Shane Gehlert’s unique approach to painting comes from a rather unconventional life, an uninhibited, self-taught painting style and a wander-lust for travel.
Perhaps his paintings personify the “she’ll be right, mate” culture of the Australian psyche. 

Born and raised in the suburbs, Shane developed a great affinity for the ‘bush’ and the strange creatures that inhabit the arid lands of the Australian desert. In 1990, Shane moved to the dry arid mining town of Broken Hill in far west New South Wales and thus began his fulltime painting career. His work began to absorb the harsh clarity and striking colours of the Australian outback landscape, something that remains a central theme to his work to this day.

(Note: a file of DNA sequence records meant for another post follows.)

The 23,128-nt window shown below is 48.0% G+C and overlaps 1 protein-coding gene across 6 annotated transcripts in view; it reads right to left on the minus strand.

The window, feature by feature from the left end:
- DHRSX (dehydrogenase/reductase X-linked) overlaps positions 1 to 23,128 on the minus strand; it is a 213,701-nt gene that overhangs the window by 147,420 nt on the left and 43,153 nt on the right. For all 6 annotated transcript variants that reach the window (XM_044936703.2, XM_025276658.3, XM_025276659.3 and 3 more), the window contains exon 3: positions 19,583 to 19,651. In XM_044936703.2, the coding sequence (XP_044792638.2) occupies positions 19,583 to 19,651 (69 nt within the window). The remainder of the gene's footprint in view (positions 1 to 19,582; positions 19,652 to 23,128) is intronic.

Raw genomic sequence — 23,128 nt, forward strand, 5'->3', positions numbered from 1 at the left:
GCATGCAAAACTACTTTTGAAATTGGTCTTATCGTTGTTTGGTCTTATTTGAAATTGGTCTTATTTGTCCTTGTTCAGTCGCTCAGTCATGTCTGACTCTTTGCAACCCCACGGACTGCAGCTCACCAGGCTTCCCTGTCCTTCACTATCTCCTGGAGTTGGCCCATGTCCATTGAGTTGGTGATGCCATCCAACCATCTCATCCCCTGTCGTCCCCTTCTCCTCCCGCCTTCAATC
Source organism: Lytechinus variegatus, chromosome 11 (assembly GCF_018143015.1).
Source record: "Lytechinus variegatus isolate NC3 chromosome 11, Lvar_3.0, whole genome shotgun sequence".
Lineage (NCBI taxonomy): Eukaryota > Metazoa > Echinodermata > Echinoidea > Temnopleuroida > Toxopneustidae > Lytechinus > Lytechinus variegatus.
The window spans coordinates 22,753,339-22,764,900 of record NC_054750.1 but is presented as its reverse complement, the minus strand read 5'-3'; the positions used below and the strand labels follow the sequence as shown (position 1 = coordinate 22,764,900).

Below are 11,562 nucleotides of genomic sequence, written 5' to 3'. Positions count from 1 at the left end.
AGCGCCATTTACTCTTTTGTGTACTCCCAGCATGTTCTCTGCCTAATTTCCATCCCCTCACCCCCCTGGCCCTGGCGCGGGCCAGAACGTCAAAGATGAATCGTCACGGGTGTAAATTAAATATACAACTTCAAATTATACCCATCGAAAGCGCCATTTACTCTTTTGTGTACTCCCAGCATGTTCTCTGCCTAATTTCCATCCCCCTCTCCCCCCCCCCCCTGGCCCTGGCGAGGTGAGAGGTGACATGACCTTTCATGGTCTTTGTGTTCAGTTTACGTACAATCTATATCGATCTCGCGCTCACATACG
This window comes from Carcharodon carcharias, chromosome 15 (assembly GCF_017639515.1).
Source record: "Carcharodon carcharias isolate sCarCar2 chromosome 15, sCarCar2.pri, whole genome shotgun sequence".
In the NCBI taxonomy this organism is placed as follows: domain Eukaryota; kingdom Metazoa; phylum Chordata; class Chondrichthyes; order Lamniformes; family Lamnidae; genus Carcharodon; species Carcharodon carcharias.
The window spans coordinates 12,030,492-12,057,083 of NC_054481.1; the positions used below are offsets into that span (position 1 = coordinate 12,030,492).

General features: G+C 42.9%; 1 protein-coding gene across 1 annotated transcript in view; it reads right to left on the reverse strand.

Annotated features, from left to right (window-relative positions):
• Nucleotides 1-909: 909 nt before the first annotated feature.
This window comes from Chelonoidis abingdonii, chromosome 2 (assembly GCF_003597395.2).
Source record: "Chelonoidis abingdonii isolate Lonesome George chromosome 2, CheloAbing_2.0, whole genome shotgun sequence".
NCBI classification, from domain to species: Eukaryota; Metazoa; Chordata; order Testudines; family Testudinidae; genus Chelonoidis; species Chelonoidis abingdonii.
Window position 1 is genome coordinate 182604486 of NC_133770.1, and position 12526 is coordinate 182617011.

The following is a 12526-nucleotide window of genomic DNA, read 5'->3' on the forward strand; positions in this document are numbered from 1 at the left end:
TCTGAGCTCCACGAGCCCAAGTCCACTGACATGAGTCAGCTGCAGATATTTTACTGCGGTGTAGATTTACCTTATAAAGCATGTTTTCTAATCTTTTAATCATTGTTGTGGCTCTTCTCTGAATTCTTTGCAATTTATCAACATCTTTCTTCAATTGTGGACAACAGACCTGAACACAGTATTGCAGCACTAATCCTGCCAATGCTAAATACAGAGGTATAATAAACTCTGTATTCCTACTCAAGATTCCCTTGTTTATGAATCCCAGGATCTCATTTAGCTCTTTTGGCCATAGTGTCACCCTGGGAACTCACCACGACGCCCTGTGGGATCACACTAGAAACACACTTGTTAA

Early inspirations were the Surrealists of lore; Rene Magritte, ManRay, Australia’s own James Gleeson and of course, Salvador Dali. Many of Shane’s early works featured fob watches and later alarm clocks, an ode to the famous Spanish painter himself. A strange combination of realism, ‘low brow’ art, surrealism and political satire, his paintings are almost always guaranteed to draw a reaction. 

Shane is an intrepid traveller and this has been a huge influence on the subject matter, beliefs and concepts of the artist’s works, moulding them into a strange confluence of images, concepts and ideas rendered on canvas. 

“I feel it is an artist’s role” quotes Shane, “To record the images, emotions and climatic undercurrents that we encounter in this brief moment we are here. Our culture, thoughts, feelings and experiences, are all unique to this snapshot in time. Everything that is truly within us, expressed outwardly, openly, honestly and plausibly, laid bare for the scrutiny of the public, is of immense social importance. Anything else is just wall decorations!”